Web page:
The suffering continues and gets worse and worse. Jesus, the King of Kings, the Author of Existence, is treated like a king with his scarlet robes, his reed scepter, his royal title – not honored but beat, spit on, and taunted.

How about us? How do we treat our king? Do we follow Jesus to the cross or do we use our freedom to go party? Do we take up our cross and do our part or do we expect the Christian faith to be a snuggly blanket protecting us from the world?

Let us pray: All that you endured, O Lord, you endured for us. All that you suffered, O Lord, you suffered for us. Give us courage to follow, compassion to care, and the willingness to allow you to birth new life in and through us. In Jesus’ name. Amen.

Matthew 27:15-25

July 17, 2019

Now at the festival the governor was accustomed to release a prisoner for the crowd, anyone whom they wanted. At that time they had a notorious prisoner, called Jesus Barabbas. So after they had gathered, Pilate said to them, “Whom do you want me to release for you, Jesus Barabbas or Jesus who is called the Messiah?” For he realized that it was out of jealousy that they had handed him over.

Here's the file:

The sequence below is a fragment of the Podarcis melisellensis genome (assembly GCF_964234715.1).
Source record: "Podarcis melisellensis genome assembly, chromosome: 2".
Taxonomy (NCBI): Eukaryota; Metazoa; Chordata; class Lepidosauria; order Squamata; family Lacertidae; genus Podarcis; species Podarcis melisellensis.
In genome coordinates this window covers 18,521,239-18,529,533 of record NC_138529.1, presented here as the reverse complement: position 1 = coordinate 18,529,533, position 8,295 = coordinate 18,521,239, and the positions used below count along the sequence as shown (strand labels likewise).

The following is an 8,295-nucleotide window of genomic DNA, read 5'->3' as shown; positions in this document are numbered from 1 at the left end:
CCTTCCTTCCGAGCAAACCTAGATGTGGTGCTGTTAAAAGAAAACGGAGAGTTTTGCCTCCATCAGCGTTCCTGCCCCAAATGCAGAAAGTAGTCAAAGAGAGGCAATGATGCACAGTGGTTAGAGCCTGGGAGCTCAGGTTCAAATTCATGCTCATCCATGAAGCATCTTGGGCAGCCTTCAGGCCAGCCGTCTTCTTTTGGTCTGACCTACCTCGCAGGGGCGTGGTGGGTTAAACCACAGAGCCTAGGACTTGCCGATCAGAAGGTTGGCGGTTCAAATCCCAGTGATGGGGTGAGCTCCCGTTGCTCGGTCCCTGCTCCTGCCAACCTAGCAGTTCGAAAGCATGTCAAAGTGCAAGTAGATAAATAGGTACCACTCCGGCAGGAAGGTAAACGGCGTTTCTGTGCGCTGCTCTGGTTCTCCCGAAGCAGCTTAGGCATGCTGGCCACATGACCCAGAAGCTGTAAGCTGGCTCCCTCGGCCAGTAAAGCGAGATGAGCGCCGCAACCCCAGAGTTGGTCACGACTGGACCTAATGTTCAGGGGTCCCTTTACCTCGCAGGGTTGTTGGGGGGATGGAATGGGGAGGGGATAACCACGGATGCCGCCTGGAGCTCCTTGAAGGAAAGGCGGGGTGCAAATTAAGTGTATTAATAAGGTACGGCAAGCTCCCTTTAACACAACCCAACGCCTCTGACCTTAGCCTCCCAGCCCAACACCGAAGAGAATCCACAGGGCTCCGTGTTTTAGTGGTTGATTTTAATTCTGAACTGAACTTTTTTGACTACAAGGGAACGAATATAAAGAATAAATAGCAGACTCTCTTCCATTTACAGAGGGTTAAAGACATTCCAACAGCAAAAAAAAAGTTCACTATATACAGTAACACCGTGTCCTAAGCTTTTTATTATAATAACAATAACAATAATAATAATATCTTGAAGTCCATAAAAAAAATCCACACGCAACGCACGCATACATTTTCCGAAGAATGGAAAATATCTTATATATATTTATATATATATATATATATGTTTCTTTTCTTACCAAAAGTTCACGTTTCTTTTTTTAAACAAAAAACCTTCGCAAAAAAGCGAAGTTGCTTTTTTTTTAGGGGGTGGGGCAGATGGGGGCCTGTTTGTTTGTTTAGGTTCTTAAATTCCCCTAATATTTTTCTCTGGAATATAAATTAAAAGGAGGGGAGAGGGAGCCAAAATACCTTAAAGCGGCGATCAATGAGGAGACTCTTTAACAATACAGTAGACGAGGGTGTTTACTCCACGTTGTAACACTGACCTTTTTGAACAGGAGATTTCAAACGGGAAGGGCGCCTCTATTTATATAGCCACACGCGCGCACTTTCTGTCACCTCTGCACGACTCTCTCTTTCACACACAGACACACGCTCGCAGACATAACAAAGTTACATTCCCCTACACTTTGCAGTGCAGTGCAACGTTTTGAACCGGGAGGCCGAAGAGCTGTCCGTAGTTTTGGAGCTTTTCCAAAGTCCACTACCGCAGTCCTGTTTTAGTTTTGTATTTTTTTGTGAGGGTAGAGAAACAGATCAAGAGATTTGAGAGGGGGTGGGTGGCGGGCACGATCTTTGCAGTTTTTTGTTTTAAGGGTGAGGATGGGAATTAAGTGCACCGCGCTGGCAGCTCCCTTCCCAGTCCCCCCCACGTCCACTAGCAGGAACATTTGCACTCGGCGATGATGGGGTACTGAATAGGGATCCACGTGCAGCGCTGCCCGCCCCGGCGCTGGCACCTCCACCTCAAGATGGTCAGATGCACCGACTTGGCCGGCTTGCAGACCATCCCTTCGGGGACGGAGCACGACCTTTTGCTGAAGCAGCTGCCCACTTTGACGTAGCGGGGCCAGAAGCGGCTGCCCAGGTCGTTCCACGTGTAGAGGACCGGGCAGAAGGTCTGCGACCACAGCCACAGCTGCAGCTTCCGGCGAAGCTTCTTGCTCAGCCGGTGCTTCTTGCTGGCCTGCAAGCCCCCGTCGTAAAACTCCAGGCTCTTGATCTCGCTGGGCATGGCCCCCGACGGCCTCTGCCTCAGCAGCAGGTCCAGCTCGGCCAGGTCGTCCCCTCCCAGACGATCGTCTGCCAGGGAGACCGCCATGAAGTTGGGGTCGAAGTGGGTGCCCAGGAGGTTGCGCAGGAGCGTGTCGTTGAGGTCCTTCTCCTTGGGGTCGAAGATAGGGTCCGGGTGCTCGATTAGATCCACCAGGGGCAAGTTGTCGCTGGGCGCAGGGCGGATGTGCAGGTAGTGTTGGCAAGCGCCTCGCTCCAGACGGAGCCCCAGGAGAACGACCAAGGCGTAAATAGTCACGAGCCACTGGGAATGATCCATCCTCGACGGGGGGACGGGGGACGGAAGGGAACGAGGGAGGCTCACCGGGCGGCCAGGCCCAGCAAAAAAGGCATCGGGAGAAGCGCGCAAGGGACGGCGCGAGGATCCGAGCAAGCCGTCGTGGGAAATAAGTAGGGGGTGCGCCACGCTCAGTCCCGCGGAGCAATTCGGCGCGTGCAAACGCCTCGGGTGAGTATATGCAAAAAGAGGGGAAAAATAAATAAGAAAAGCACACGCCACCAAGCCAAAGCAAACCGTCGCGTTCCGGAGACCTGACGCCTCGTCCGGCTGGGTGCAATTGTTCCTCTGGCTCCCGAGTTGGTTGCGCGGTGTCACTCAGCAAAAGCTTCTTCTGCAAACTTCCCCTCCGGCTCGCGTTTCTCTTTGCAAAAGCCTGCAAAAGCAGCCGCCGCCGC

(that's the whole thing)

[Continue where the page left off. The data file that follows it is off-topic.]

While he was sitting on the judgment seat, his wife sent word to him, “Have nothing to do with that innocent man, for today I have suffered a great deal because of a dream about him.”

Now the chief priests and the elders persuaded the crowds to ask for Barabbas and to have Jesus killed. The governor again said to them, “Which of the two do you want me to release for you?” And they said, “Barabbas.” Pilate said to them, “Then what should I do with Jesus who is called the Messiah?” All of them said, “Let him be crucified!” Then he asked, “Why, what evil has he done?” But they shouted all the more, “Let him be crucified!”